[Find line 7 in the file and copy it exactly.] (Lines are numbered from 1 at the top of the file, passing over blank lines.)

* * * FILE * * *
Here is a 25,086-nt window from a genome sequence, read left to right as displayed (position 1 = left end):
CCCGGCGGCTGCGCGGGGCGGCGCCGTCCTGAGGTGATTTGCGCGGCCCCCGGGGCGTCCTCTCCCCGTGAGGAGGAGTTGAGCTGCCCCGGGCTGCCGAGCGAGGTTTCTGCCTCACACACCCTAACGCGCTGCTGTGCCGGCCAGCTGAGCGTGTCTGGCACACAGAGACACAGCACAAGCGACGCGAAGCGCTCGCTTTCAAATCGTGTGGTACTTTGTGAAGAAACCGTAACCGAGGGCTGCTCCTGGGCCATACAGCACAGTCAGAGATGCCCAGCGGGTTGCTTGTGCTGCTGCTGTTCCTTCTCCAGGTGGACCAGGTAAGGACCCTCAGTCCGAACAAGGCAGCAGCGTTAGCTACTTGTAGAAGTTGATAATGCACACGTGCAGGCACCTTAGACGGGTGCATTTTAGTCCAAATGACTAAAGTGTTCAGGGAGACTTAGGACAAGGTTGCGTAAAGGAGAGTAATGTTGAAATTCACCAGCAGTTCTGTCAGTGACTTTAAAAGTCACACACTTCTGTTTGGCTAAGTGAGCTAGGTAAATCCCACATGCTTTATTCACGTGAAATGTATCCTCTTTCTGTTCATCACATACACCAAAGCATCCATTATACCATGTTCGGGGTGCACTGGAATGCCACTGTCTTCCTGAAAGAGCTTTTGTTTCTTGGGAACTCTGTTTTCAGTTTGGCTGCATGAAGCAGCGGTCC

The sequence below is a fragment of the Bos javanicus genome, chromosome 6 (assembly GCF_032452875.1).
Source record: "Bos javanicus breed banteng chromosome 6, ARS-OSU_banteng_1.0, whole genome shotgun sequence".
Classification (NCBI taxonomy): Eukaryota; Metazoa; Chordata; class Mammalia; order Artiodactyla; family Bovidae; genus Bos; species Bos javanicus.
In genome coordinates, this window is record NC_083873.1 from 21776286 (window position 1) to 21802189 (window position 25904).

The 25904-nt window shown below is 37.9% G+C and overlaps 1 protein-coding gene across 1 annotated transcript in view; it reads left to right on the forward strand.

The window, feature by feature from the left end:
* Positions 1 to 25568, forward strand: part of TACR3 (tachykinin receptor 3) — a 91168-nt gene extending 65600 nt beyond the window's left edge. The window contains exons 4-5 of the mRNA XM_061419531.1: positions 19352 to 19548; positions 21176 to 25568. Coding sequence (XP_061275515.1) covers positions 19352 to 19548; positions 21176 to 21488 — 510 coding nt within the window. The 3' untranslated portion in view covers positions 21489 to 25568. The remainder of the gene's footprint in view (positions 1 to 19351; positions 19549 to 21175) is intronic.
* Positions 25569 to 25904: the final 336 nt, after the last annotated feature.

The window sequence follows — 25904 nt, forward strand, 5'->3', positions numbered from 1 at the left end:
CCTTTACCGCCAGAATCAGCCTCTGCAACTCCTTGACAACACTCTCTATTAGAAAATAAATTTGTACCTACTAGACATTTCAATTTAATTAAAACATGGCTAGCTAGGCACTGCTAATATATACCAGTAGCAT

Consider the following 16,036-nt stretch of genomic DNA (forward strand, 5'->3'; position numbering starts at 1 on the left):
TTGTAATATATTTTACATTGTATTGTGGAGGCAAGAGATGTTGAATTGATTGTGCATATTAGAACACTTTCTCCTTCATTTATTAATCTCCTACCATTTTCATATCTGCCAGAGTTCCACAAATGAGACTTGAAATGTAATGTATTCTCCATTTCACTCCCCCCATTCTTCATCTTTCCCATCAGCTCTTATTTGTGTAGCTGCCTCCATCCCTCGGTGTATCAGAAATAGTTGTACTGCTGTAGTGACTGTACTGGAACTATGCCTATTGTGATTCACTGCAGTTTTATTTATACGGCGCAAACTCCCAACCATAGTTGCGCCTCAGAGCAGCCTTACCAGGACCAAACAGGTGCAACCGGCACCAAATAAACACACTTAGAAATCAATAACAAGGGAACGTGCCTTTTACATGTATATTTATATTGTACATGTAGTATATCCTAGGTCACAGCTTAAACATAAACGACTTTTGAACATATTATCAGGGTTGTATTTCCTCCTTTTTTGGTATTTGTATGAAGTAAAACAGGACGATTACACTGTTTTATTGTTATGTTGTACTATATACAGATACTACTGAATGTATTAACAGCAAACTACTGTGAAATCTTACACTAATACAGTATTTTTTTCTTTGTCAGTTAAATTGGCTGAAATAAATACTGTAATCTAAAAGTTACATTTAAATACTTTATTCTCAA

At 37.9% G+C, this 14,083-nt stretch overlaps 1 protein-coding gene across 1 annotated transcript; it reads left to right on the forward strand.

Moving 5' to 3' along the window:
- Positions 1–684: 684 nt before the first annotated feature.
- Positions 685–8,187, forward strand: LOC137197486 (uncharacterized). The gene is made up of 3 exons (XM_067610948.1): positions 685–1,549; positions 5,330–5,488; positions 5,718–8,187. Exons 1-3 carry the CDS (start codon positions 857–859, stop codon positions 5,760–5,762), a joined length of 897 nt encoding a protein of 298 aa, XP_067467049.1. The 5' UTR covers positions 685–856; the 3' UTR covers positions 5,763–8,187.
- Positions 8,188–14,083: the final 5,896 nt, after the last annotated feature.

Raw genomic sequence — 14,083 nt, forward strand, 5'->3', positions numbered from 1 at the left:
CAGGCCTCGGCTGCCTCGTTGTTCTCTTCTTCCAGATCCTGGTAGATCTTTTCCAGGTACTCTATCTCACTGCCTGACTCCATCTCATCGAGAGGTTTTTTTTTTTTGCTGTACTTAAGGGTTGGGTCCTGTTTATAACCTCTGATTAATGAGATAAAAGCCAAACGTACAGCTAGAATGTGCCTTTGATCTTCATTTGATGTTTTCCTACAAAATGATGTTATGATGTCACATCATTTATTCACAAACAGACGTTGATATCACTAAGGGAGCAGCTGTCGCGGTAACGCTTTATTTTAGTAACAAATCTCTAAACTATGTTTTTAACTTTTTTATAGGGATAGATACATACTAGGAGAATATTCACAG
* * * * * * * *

The 25904-nt window shown below is 37.9% G+C and overlaps 1 protein-coding gene across 1 annotated transcript in view; it reads left to right on the forward strand.